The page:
LUTZ — She saw many of them sporting reindeer antlers and bug costumes for elementary school plays.
She saw them go from tricycles to bicycles to skateboards and cars. She saw all their fashion faux pas from homecoming to prom.
And now Angie Stone, the principal who opened Sunlake High School in 2007, came back to say goodbye.
"I met some of you three years ago," said Stone, whose nephew, Luke Peterson, is among the 325 seniors graduating this weekend. "Others I watched grow up."
Stone, who in August will open the new Fivay High School, was the keynote speaker Wednesday morning at the Class of 2010's senior brunch. Held in the massive food court of a megachurch, it looked more like a convention seminar than a high school sendoff.
In addition to Stone's advice to dream big, work hard and never give up, the day saw reflections from the student body president, awards for community service, silly songs performed off-key, letters from friends and former teachers and signed beach chairs for the senior sponsors. "Chill-ax" was written on each chair.
"I'm going to miss you so much," wailed Allyson Norton as she hugged senior sponsor and math teacher Claribel Tejas. They go back to Norton's Girl Scout days, when Tejas led her troop.
"I wish I could go to college with you," replied Tejas, whose daughter, Chelsey, also graduates from Sunlake this year.
Over bacon and eggs, sausage and biscuits and french toast and syrup, students relived their memories.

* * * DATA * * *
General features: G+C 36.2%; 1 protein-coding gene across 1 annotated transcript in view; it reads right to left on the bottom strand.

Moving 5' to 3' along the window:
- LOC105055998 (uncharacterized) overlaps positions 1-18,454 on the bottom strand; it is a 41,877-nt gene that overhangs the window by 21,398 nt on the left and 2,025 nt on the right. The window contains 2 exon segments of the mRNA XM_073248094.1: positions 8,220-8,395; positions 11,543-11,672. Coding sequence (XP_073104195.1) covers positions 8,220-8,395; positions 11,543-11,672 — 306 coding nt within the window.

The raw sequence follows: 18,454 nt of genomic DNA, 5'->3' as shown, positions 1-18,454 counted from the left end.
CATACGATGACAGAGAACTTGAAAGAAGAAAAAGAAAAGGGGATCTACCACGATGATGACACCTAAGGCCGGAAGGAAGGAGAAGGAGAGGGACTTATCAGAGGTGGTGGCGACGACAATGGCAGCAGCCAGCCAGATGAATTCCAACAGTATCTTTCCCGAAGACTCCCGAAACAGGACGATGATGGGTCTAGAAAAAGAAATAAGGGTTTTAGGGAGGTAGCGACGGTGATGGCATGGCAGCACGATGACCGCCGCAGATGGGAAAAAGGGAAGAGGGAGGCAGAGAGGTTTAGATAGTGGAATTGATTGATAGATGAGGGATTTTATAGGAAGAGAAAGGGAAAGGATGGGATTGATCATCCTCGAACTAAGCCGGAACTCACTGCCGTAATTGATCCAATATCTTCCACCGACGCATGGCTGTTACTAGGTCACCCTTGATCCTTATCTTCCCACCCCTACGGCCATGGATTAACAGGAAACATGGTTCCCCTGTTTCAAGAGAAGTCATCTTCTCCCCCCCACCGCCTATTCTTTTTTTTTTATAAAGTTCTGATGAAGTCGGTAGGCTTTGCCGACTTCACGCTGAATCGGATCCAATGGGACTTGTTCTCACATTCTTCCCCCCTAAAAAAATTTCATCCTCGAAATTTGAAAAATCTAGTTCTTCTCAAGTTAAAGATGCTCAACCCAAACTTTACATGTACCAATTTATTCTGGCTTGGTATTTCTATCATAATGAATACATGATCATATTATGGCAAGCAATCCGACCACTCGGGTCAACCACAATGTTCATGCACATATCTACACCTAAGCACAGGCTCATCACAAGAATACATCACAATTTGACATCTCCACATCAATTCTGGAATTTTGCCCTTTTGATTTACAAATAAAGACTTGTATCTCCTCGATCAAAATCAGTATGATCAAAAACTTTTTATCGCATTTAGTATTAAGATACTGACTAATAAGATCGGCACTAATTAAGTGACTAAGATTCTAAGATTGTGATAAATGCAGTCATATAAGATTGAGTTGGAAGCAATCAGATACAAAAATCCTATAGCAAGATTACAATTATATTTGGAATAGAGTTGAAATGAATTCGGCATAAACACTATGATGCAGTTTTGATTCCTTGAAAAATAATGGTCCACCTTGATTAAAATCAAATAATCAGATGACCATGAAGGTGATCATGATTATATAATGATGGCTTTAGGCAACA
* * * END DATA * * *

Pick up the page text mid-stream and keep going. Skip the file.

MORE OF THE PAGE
"I started throwing stuff at you," 19-year-old Brandon Lawrence remarked to his girlfriend, Whitney Savage, 17. He was referring to lunch, when he flirted by tossing pens and pencils at Savage in the cafeteria during their junior year.
Savage recalled being less than impressed, but a month later the pair started dating.
This fall they will separate, with Lawrence attending Bethune-Cookman University near Daytona Beach to study music technology and Savage attending the University of South Florida to become a nurse.
"I'll only be three hours away," Lawrence reminded her. "We can meet in Orlando."
Student Council president Bryce Freeman recalled at the lectern how strange it felt at first to come to a new school after being at Land O'Lakes, which opened in 1975, has a perpetually winning football team and is steeped in tradition.
"It seemed everywhere we stepped the concrete was still drying," he said. "It was awkward and messy."
But the footprints left in the wet concrete belong to the Class of 2010.
"This class has had a part in creating the school's identity," he said.